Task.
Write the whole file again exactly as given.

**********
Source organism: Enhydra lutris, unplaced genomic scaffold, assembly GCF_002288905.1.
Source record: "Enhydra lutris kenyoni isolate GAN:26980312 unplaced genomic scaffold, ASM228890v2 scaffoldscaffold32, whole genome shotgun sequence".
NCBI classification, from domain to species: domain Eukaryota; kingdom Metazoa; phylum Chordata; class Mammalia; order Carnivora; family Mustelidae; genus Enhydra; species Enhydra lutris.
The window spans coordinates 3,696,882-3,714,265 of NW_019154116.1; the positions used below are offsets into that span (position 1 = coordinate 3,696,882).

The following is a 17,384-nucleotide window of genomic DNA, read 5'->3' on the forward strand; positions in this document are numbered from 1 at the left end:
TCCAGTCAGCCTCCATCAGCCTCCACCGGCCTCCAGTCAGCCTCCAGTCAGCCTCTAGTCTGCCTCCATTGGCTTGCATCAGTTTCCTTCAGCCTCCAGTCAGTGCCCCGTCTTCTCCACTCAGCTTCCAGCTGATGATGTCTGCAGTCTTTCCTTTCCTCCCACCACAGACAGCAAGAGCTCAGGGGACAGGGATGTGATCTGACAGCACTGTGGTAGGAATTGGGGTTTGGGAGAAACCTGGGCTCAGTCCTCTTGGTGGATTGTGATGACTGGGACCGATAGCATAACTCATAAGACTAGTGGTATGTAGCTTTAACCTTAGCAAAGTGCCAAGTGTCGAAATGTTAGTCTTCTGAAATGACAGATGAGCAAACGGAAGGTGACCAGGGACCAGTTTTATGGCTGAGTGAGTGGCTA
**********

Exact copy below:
Source organism: Enhydra lutris, unplaced genomic scaffold, assembly GCF_002288905.1.
Source record: "Enhydra lutris kenyoni isolate GAN:26980312 unplaced genomic scaffold, ASM228890v2 scaffoldscaffold32, whole genome shotgun sequence".
NCBI classification, from domain to species: domain Eukaryota; kingdom Metazoa; phylum Chordata; class Mammalia; order Carnivora; family Mustelidae; genus Enhydra; species Enhydra lutris.
The window spans coordinates 3,696,882-3,714,265 of NW_019154116.1; the positions used below are offsets into that span (position 1 = coordinate 3,696,882).

The following is a 17,384-nucleotide window of genomic DNA, read 5'->3' on the forward strand; positions in this document are numbered from 1 at the left end:
TCCAGTCAGCCTCCATCAGCCTCCACCGGCCTCCAGTCAGCCTCCAGTCAGCCTCTAGTCTGCCTCCATTGGCTTGCATCAGTTTCCTTCAGCCTCCAGTCAGTGCCCCGTCTTCTCCACTCAGCTTCCAGCTGATGATGTCTGCAGTCTTTCCTTTCCTCCCACCACAGACAGCAAGAGCTCAGGGGACAGGGATGTGATCTGACAGCACTGTGGTAGGAATTGGGGTTTGGGAGAAACCTGGGCTCAGTCCTCTTGGTGGATTGTGATGACTGGGACCGATAGCATAACTCATAAGACTAGTGGTATGTAGCTTTAACCTTAGCAAAGTGCCAAGTGTCGAAATGTTAGTCTTCTGAAATGACAGATGAGCAAACGGAAGGTGACCAGGGACCAGTTTTATGGCTGAGTGAGTGGCTA